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I need to generate new classes (via generation of java byte code) from existing classes. I will analyse the body (expressions) of the methods of a class. The expressions will determine what code I will generate.

For me it is importand to set the source file for the new classes (same as base java file) as well as controlling line numbers (when an exception is thrown the stacktrace should contain line numbers of the base java file).

Example: I have the file The compiler generates a BaseClass.class from this. I'd like to analyse this class file and generate the byte codes for a GeneratedClass.class. When at c an exception is thrown the stacktrace should contain " line 3".
1: class BaseClass {
2:    void method() {
3:        call();
4:    }

a: class GeneratedClass {
b:    void generatedMethod() {
c:        generatedCall();
d:    }

My question: are there libraries that support this requirement? Javassist, ASM or BCEL? What to use for this purpose? Hints how to do it or example code would be especially helpfull.

Edit: Hints what library NOT to use because the requirement can NOT be fullfiled would be helpfull, too :).

share|improve this question
Most decompilers can printout in the code (as comments) where the original lines of code were. You could parse this and rearrange the code. The problem you might find is that the decompiled code may not be in the same order because it is not exactly the same. – Peter Lawrey Feb 18 '11 at 13:38
Decompilers are not what I are aming at. I need this information at runtime to generate new byte code. – Arne Feb 18 '11 at 13:44
up vote 5 down vote accepted

With asm, you can use the methods visitSource and visitLineNumber to create this debugging information in the generated class.

Edit: Here is a minimal example:

import org.objectweb.asm.Label;
import org.objectweb.asm.MethodVisitor;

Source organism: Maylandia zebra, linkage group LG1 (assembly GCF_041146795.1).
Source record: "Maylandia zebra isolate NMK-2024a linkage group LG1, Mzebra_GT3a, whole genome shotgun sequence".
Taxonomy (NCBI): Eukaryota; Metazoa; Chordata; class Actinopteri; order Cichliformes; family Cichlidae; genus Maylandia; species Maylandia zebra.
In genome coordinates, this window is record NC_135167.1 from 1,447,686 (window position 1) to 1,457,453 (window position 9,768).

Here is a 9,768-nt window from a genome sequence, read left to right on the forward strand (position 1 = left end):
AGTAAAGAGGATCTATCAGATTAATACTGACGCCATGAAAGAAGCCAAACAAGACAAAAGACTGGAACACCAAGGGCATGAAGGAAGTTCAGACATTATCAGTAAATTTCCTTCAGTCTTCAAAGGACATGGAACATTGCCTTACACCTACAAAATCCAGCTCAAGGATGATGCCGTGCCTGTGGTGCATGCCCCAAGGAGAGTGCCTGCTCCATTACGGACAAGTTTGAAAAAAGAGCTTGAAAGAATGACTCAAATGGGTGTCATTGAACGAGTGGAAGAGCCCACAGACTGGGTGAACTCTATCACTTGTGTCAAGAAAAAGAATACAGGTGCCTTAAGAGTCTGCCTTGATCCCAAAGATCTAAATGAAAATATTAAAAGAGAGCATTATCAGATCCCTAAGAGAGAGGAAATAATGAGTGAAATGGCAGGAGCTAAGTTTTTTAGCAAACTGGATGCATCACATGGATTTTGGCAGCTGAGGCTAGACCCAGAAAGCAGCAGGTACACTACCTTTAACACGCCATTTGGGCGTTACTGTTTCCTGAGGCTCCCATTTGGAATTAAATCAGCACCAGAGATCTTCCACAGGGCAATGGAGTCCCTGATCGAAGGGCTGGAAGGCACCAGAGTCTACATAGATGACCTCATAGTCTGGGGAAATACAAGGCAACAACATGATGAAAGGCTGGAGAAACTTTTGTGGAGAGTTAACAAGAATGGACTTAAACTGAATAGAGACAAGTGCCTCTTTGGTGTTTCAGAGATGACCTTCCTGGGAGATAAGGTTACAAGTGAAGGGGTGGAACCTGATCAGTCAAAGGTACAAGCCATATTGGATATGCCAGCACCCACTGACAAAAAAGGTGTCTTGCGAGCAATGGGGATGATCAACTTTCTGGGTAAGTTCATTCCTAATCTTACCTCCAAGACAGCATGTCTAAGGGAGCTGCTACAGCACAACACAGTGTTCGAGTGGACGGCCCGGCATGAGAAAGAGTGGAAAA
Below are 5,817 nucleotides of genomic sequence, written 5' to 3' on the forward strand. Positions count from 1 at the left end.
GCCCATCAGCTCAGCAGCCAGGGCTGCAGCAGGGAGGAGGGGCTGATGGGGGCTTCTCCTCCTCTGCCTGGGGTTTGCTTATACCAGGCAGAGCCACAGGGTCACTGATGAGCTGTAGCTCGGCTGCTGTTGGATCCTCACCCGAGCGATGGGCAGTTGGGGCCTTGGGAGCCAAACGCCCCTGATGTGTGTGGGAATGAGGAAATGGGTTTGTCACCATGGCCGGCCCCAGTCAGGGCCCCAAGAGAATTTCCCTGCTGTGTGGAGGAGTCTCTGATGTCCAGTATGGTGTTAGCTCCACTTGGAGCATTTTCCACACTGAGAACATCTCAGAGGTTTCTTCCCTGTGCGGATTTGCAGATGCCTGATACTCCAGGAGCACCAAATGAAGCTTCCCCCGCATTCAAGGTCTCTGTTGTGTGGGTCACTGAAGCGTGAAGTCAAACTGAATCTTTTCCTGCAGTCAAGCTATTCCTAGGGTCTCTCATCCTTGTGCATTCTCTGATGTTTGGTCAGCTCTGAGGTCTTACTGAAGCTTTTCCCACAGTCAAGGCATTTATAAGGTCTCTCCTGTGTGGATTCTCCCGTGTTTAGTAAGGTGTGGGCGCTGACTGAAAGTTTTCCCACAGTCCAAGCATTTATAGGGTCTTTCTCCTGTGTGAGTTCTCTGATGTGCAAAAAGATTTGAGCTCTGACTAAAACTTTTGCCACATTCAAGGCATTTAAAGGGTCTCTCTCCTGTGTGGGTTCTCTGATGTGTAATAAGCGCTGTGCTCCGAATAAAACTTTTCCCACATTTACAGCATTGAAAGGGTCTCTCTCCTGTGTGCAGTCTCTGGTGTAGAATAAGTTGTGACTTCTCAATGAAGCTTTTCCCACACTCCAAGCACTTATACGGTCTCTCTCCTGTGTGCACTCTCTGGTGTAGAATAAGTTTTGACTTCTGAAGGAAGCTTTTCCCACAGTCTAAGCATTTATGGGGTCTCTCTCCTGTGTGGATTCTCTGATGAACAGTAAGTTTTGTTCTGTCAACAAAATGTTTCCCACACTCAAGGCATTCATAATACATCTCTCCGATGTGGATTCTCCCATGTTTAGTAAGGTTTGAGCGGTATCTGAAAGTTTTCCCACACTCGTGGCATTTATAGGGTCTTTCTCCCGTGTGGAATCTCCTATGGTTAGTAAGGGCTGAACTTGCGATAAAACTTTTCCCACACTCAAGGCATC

import org.objectweb.asm.ClassWriter;
import org.objectweb.asm.util.CheckClassAdapter;
import static org.objectweb.asm.Opcodes.*;

public class App {
    public static void main(String[] args) throws IOException {
        ClassWriter cw = new ClassWriter(0);
        CheckClassAdapter ca = new CheckClassAdapter(cw);
        ca.visit(V1_5, ACC_PUBLIC + ACC_SUPER, "test/Test", null, "java/lang/Object", null);
        ca.visitSource("this/file/does/not/exist.txt", null); // Not sure what the second parameter does
        MethodVisitor mv = ca.visitMethod(ACC_PUBLIC | ACC_STATIC, "main", "([Ljava/lang/String;)V", null, null);

        Label label = new Label();
        mv.visitLineNumber(123, label);
        mv.visitTypeInsn(NEW, "java/lang/RuntimeException");
        mv.visitMethodInsn(INVOKESPECIAL, "java/lang/RuntimeException", "<init>", "()V");
        mv.visitMaxs(2, 1);


        File target = new File("target/classes/test/");
        FileOutputStream out = new FileOutputStream(new File(target, "Test.class"));

Running this generates a class containing a main method that throws a RuntimeException just to see the line number in the stack trace. First lets see what a disassembler makes of this:

$ javap -classpath target/classes/ -c -l test.Test
Compiled from "this.file.does.not.exist.txt"
public class test.Test extends java.lang.Object{
public static void main(java.lang.String[]);
   0:   new #9; //class java/lang/RuntimeException
   3:   dup
   4:   invokespecial   #13; //Method java/lang/RuntimeException."<init>":()V
   7:   athrow
   8:   return

   line 123: 0

So this class was compiled from a txt file that does not exist :), the LineNumberTable says that the bytecode starting at offset 0 corresponds to line 123 of this imaginary file. Running this file shows that this file and linenumber is also contained in the stack trace:

$ java -cp target/classes/ test.Test
Exception in thread "main" java.lang.RuntimeException
        at test.Test.main(this/file/does/not/exist.txt:123)
share|improve this answer

BCEL has classes LineNumber and LineNumberTable that represent the line number information in a classfile. By the looks of it, you can create and set the table for some class that you are code generating. Presumably, the information gets written out to the class file.

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